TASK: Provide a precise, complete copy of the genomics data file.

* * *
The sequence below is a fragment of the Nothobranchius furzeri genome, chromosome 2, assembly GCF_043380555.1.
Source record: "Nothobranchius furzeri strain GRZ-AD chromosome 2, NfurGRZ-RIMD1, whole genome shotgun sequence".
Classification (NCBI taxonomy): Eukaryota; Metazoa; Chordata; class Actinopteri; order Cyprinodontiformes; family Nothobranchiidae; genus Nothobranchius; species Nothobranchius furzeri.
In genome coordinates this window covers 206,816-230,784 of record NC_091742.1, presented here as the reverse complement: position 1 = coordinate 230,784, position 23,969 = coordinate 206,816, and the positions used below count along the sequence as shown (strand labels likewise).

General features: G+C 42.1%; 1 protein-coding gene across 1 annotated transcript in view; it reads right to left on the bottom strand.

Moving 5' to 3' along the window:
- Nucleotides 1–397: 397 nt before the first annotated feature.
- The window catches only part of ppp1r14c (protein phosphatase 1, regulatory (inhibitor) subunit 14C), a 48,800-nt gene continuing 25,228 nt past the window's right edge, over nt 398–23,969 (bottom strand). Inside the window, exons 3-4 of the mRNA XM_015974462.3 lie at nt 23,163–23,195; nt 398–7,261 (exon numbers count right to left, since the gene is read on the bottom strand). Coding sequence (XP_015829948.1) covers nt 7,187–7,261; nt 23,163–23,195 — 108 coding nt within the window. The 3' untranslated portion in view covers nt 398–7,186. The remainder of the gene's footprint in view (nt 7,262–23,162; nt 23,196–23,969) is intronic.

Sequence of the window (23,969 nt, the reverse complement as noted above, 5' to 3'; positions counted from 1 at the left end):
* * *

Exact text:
The sequence below is a fragment of the Nothobranchius furzeri genome, chromosome 2, assembly GCF_043380555.1.
Source record: "Nothobranchius furzeri strain GRZ-AD chromosome 2, NfurGRZ-RIMD1, whole genome shotgun sequence".
Classification (NCBI taxonomy): Eukaryota; Metazoa; Chordata; class Actinopteri; order Cyprinodontiformes; family Nothobranchiidae; genus Nothobranchius; species Nothobranchius furzeri.
In genome coordinates this window covers 206,816-230,784 of record NC_091742.1, presented here as the reverse complement: position 1 = coordinate 230,784, position 23,969 = coordinate 206,816, and the positions used below count along the sequence as shown (strand labels likewise).

General features: G+C 42.1%; 1 protein-coding gene across 1 annotated transcript in view; it reads right to left on the bottom strand.

Moving 5' to 3' along the window:
- Nucleotides 1–397: 397 nt before the first annotated feature.
- The window catches only part of ppp1r14c (protein phosphatase 1, regulatory (inhibitor) subunit 14C), a 48,800-nt gene continuing 25,228 nt past the window's right edge, over nt 398–23,969 (bottom strand). Inside the window, exons 3-4 of the mRNA XM_015974462.3 lie at nt 23,163–23,195; nt 398–7,261 (exon numbers count right to left, since the gene is read on the bottom strand). Coding sequence (XP_015829948.1) covers nt 7,187–7,261; nt 23,163–23,195 — 108 coding nt within the window. The 3' untranslated portion in view covers nt 398–7,186. The remainder of the gene's footprint in view (nt 7,262–23,162; nt 23,196–23,969) is intronic.

Sequence of the window (23,969 nt, the reverse complement as noted above, 5' to 3'; positions counted from 1 at the left end):